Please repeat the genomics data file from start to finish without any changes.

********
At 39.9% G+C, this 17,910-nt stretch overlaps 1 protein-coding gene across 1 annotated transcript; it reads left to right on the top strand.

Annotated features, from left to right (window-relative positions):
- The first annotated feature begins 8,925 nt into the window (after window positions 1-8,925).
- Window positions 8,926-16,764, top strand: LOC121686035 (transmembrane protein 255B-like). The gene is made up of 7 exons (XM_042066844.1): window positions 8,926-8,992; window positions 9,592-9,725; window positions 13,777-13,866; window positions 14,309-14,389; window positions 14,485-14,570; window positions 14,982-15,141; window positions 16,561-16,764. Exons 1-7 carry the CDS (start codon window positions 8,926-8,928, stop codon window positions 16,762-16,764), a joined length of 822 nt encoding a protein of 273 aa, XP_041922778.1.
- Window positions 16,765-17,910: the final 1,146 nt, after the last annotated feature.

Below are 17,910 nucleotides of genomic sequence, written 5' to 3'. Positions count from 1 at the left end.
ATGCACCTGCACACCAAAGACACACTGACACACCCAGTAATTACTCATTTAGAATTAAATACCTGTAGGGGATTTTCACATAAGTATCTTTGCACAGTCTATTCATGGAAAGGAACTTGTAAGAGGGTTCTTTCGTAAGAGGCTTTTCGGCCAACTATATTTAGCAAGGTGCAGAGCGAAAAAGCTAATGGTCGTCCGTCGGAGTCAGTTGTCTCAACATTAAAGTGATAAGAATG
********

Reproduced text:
At 39.9% G+C, this 17,910-nt stretch overlaps 1 protein-coding gene across 1 annotated transcript; it reads left to right on the top strand.

Annotated features, from left to right (window-relative positions):
- The first annotated feature begins 8,925 nt into the window (after window positions 1-8,925).
- Window positions 8,926-16,764, top strand: LOC121686035 (transmembrane protein 255B-like). The gene is made up of 7 exons (XM_042066844.1): window positions 8,926-8,992; window positions 9,592-9,725; window positions 13,777-13,866; window positions 14,309-14,389; window positions 14,485-14,570; window positions 14,982-15,141; window positions 16,561-16,764. Exons 1-7 carry the CDS (start codon window positions 8,926-8,928, stop codon window positions 16,762-16,764), a joined length of 822 nt encoding a protein of 273 aa, XP_041922778.1.
- Window positions 16,765-17,910: the final 1,146 nt, after the last annotated feature.

Below are 17,910 nucleotides of genomic sequence, written 5' to 3'. Positions count from 1 at the left end.
ATGCACCTGCACACCAAAGACACACTGACACACCCAGTAATTACTCATTTAGAATTAAATACCTGTAGGGGATTTTCACATAAGTATCTTTGCACAGTCTATTCATGGAAAGGAACTTGTAAGAGGGTTCTTTCGTAAGAGGCTTTTCGGCCAACTATATTTAGCAAGGTGCAGAGCGAAAAAGCTAATGGTCGTCCGTCGGAGTCAGTTGTCTCAACATTAAAGTGATAAGAATG